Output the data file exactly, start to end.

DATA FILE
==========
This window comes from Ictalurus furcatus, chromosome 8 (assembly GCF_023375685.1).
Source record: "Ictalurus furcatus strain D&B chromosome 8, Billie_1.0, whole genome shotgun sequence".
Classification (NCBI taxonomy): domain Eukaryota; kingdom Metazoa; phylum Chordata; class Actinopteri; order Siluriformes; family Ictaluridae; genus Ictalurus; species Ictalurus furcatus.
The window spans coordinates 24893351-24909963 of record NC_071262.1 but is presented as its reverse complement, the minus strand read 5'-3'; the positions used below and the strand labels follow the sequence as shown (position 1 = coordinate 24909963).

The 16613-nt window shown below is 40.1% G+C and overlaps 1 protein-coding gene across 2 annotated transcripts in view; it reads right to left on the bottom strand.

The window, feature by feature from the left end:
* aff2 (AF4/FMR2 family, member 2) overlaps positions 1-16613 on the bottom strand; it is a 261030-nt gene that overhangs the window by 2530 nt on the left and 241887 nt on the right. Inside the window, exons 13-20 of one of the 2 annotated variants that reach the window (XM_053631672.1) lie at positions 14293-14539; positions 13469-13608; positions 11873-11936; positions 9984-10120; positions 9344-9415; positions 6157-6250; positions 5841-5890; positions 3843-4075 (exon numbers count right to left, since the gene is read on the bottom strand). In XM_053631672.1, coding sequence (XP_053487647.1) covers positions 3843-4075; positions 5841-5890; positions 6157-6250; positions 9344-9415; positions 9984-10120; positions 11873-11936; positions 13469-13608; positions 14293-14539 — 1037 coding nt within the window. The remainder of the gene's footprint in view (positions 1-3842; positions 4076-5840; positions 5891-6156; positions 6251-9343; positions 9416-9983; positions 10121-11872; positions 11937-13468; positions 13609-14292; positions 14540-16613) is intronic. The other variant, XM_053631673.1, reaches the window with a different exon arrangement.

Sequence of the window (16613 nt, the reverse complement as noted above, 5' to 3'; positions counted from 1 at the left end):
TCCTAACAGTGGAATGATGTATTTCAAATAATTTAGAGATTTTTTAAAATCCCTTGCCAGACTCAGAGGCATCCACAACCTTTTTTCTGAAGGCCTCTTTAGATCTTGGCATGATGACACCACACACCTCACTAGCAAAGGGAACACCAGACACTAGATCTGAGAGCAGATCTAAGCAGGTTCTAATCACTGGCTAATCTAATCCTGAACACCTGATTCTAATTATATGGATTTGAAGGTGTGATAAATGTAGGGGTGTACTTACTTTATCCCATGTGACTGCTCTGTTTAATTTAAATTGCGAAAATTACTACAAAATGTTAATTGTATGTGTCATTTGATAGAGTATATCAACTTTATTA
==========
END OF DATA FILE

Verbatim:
This window comes from Ictalurus furcatus, chromosome 8 (assembly GCF_023375685.1).
Source record: "Ictalurus furcatus strain D&B chromosome 8, Billie_1.0, whole genome shotgun sequence".
Classification (NCBI taxonomy): domain Eukaryota; kingdom Metazoa; phylum Chordata; class Actinopteri; order Siluriformes; family Ictaluridae; genus Ictalurus; species Ictalurus furcatus.
The window spans coordinates 24893351-24909963 of record NC_071262.1 but is presented as its reverse complement, the minus strand read 5'-3'; the positions used below and the strand labels follow the sequence as shown (position 1 = coordinate 24909963).

The 16613-nt window shown below is 40.1% G+C and overlaps 1 protein-coding gene across 2 annotated transcripts in view; it reads right to left on the bottom strand.

The window, feature by feature from the left end:
* aff2 (AF4/FMR2 family, member 2) overlaps positions 1-16613 on the bottom strand; it is a 261030-nt gene that overhangs the window by 2530 nt on the left and 241887 nt on the right. Inside the window, exons 13-20 of one of the 2 annotated variants that reach the window (XM_053631672.1) lie at positions 14293-14539; positions 13469-13608; positions 11873-11936; positions 9984-10120; positions 9344-9415; positions 6157-6250; positions 5841-5890; positions 3843-4075 (exon numbers count right to left, since the gene is read on the bottom strand). In XM_053631672.1, coding sequence (XP_053487647.1) covers positions 3843-4075; positions 5841-5890; positions 6157-6250; positions 9344-9415; positions 9984-10120; positions 11873-11936; positions 13469-13608; positions 14293-14539 — 1037 coding nt within the window. The remainder of the gene's footprint in view (positions 1-3842; positions 4076-5840; positions 5891-6156; positions 6251-9343; positions 9416-9983; positions 10121-11872; positions 11937-13468; positions 13609-14292; positions 14540-16613) is intronic. The other variant, XM_053631673.1, reaches the window with a different exon arrangement.

Sequence of the window (16613 nt, the reverse complement as noted above, 5' to 3'; positions counted from 1 at the left end):
TCCTAACAGTGGAATGATGTATTTCAAATAATTTAGAGATTTTTTAAAATCCCTTGCCAGACTCAGAGGCATCCACAACCTTTTTTCTGAAGGCCTCTTTAGATCTTGGCATGATGACACCACACACCTCACTAGCAAAGGGAACACCAGACACTAGATCTGAGAGCAGATCTAAGCAGGTTCTAATCACTGGCTAATCTAATCCTGAACACCTGATTCTAATTATATGGATTTGAAGGTGTGATAAATGTAGGGGTGTACTTACTTTATCCCATGTGACTGCTCTGTTTAATTTAAATTGCGAAAATTACTACAAAATGTTAATTGTATGTGTCATTTGATAGAGTATATCAACTTTATTA